What should I do?

Who is the focus of these questions? Me, myself, and I. Self.

Soooo, are there some alternative questions we can encourage in order to cultivate into our kids hearts and minds that deny self? This is important, because denial of self is a precursor to following Jesus, according to Jesus Himself.

What about this.

What if instead of parenting in such a way that encourages our kids to discover the answer to “who am I,” we parent in such a way that encourages our kids to discover the answer to: WHOSE AM I?

What if instead of parenting in such a way that encourages our kids to discover the answer to “why do I exist,” we parent in such a way that encourages our kids to discover the answer to: WHY DID JESUS EXIST?

What if instead of parenting in such a way that encourages our kids to discover the answer to “what should I do,” we parent in such a way that encourages our kids to discover the answer to: WHAT IS JESUS DOING?

Whatcha think? We might have to deny self and deny our typical parenting habits and deny our common cultural parenting stigmas in order to cultivate for these three foundational questions in our kids.

May we keep learning to grow kids with grace and send kids with gospel.

Part 3 of three essentials of disciple making that should characterize how we are making disciples, even at home.

Today, this week’s theme of “essentials of disciple making” continues with part two of three from a chapter in the book Live Sent on disciple making. Thought it might be helpful as we pray for the Lord to sharpen us as parents to make disciples who make disciples as SENT kids. Hope it encourages you!
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The third essential of making disciples I would suggest is release. I believe it is safe to say that for the most part, church culture has made discipleship more about retention than release. People are encouraged to stay in discipleship programs rather than being released to actually make disciples. Church gurus stress our need to grow the church, and what they mean is more people in gathering and in small groups.

I would suggest that Jesus wants to grow His church out there among the harvest, not in here among those already harvested. The disciple of Jesus grows most making disciples of Jesus with others, both already believers as well as not yet believing. The church grows through the harvest out there. . .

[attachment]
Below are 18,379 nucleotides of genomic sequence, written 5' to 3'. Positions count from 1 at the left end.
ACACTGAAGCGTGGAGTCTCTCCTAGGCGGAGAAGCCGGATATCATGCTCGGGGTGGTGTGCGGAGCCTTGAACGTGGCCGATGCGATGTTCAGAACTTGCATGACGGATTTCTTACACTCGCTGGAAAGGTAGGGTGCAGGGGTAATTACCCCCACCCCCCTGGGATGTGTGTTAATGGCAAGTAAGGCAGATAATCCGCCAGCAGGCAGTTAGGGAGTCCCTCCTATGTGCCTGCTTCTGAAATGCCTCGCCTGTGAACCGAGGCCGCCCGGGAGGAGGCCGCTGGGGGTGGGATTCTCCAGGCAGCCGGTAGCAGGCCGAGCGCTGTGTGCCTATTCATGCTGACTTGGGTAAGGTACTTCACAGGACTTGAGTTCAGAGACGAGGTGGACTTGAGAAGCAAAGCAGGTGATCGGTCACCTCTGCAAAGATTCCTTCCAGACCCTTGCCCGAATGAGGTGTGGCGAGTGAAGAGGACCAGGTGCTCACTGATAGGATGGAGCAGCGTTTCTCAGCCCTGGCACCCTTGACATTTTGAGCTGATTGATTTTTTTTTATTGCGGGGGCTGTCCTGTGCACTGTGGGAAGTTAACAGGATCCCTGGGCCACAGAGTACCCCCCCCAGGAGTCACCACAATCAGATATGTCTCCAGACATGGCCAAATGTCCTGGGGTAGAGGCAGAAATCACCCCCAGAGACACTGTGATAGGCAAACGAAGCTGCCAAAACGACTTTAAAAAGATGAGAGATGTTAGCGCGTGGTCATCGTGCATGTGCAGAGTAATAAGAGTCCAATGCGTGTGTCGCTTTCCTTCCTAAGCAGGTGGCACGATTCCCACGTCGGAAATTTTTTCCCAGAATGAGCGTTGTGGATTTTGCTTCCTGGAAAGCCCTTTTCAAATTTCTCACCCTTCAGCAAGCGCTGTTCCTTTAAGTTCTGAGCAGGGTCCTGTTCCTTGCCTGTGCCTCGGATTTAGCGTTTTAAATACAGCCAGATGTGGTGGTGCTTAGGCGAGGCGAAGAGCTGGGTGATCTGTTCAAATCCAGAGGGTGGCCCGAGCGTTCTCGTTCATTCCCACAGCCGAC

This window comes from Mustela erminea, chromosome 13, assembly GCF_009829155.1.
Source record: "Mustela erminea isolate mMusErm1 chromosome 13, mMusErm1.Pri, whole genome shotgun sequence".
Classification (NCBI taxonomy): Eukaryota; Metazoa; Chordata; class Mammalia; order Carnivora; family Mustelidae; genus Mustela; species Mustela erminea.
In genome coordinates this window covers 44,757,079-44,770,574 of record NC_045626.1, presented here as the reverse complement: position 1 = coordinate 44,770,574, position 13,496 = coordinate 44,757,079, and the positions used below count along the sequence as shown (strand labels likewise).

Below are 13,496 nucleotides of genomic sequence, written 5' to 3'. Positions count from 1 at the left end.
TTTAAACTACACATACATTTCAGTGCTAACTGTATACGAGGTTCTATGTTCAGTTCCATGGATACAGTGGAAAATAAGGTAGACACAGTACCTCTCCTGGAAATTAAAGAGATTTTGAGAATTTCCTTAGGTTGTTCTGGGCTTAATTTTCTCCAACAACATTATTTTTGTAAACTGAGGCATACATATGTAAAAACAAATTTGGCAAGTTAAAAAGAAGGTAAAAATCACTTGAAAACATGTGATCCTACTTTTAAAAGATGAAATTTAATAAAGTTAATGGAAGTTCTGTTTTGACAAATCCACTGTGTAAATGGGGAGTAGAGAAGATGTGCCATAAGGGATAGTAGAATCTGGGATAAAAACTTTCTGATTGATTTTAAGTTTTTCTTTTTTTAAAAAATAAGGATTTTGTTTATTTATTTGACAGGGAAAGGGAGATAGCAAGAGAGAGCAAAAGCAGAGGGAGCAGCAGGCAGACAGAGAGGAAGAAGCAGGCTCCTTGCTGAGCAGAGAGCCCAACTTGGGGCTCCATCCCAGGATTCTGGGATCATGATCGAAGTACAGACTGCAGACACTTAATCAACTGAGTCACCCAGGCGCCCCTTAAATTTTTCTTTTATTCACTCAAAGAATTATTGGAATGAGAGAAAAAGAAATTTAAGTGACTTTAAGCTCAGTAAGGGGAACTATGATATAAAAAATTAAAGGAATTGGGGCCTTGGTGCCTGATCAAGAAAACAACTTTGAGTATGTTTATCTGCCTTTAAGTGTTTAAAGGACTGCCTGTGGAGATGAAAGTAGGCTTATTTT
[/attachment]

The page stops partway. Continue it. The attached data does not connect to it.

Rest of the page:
Discipling is more than some class once a week that we market and hope for high attendance. It is learning and living all week. It is eating together. It is praying together. It is having fun together. It is doing things of interest together. It is serving together. It is doing life together.

That is the model of discipling that we were given by Jesus, but to make it easier on ourselves, we boiled it down to a formula and program and said, “Go through this class, and you will be disciples.” That is about as rational as saying, “Take Quantum Physics and you can build a time machine.”

It’s not that classes aren’t important. It’s not that gathering together in classes or for collective worship is not important. It’s not that we don’t need to have Bible study together. These are important, but these can’t be the extent of our discipling. They are merely encouraging and equipping support.

On the first night our church family gathered as a core group, we shared four statements with those who gathered. One of them was this—we will not busy you with church activities, but rather we will equip and release you to be the church within your daily and weekly activities. This is a must if we hope for followers of Jesus to actually engage culture and see others begin to follow Jesus. . . .

Let’s surrender our programs and enter into this relational releasing process known as discipling and see what happens. Let’s live sent daily and be discipling. If we will, then we will be intentionally delivering a message, learning and living the ways of the Author, and giving other people the opportunity to see the Author in our ways. Then, they will learn and begin to live His ways too. And make disciples as they go. Then, those who believe will make disciples as they go. And so on.

That is making disciples.

[ and that should be the hope of our parenting. May we make disciples even among our kids and send them to do the same. ]

What I am not suggesting with this week’s suggestion.

Here’s what I am not suggesting with this week’s suggestion (if you missed them, go back to peruse the last two posts if you want this one to make sense).

1 _ never correct your kids